- The Washington Times - Monday, June 8, 2009


In his Wednesday letter to the editor, “Have you no sense of decency?” Wade Henderson takes umbrage at the “use” of Emmett Till in the May 24 Hunter’s Big Picture. I think he doth protest too much. Had he gotten beyond his shock over Till’s imaginary participation in the current debate on hate-crimes legislation, he might have been surprised, as I was, to learn that redress over racial hate crimes was made in 1994 — almost 40 years after the murder and under a newly elected Republican Congress.

Hunter’s point clearly was to differentiate penalties for criminal actions based on race and not behavior, as the present legislation proposes. Extreme care must be taken because what is considered hateful by the majority one day can easily be flipped with a change in leadership. The bottom line, of course, is that crimes against human beings are, by definition, hate-filled and we should all be treated equally under the law.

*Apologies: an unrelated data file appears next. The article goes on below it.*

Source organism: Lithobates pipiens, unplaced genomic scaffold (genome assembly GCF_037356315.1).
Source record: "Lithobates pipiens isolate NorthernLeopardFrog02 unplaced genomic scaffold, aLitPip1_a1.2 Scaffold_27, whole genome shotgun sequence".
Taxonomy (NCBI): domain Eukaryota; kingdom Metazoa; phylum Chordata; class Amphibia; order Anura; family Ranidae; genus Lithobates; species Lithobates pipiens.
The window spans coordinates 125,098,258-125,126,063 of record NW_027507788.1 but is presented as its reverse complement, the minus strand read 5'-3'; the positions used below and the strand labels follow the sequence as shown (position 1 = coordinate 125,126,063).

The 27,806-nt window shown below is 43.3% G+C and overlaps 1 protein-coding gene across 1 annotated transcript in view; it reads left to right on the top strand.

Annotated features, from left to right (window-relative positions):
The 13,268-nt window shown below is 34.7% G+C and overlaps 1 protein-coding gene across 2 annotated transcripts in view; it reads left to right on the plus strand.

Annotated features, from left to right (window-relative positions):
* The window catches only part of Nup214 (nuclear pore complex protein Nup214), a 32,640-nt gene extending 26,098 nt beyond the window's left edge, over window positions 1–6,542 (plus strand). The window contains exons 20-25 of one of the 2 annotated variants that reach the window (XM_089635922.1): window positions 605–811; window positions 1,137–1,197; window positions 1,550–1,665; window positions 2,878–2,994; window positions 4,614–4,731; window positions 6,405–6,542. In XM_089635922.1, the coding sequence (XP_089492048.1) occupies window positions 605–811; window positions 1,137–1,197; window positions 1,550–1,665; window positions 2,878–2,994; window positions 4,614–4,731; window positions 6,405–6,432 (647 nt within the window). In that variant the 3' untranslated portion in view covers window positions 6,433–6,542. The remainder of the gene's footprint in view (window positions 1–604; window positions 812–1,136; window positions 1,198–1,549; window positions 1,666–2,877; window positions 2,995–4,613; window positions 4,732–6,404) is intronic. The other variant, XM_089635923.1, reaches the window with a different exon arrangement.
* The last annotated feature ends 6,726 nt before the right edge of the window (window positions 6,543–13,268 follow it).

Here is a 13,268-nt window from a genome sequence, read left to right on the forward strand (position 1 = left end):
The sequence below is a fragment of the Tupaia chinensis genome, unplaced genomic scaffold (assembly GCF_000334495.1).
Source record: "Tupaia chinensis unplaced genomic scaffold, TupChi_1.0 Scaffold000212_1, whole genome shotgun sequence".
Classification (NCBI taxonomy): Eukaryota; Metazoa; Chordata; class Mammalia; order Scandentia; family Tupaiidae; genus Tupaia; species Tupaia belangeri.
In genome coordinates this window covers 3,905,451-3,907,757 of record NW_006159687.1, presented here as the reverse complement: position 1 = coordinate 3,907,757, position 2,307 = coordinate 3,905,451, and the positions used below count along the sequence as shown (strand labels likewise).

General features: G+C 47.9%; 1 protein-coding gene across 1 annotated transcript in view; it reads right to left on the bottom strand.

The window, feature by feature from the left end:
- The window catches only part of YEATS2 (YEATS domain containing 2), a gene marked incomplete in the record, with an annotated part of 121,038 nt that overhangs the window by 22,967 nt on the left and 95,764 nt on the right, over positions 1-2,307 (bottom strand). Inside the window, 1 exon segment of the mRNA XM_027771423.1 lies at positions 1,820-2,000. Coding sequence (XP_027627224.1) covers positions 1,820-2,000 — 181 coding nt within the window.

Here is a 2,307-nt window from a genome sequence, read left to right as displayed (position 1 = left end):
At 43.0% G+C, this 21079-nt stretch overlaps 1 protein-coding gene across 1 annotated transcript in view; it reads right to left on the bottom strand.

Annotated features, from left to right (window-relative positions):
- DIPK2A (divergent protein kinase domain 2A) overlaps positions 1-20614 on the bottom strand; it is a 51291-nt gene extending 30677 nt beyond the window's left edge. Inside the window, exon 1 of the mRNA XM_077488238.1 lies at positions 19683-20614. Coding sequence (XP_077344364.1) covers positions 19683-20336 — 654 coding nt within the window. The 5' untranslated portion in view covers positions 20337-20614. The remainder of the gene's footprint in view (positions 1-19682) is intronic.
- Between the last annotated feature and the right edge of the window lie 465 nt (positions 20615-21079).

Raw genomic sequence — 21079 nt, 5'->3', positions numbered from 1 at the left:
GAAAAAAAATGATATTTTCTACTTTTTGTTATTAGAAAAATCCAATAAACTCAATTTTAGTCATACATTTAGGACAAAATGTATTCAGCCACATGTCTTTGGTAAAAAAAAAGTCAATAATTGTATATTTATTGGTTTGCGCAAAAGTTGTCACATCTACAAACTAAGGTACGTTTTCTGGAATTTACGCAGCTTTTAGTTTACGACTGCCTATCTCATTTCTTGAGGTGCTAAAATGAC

Finally, Mr. Henderson resorts to the urban myth of Joseph N. Welch supposedly speaking truth to power during his May 1954 appearance before the Senate Permanent Subcommittee on Investigations, chaired at the time by Sen. Joseph R. McCarthy. I recommend to him M. Stanton Evans’ extensively researched book “Blacklisted.” The record clearly shows that Mr. Welch’s famous question about decency was in regard to his young associate being outed as a member of a communist front organization — a fact that Mr. Welch himself already had divulged.



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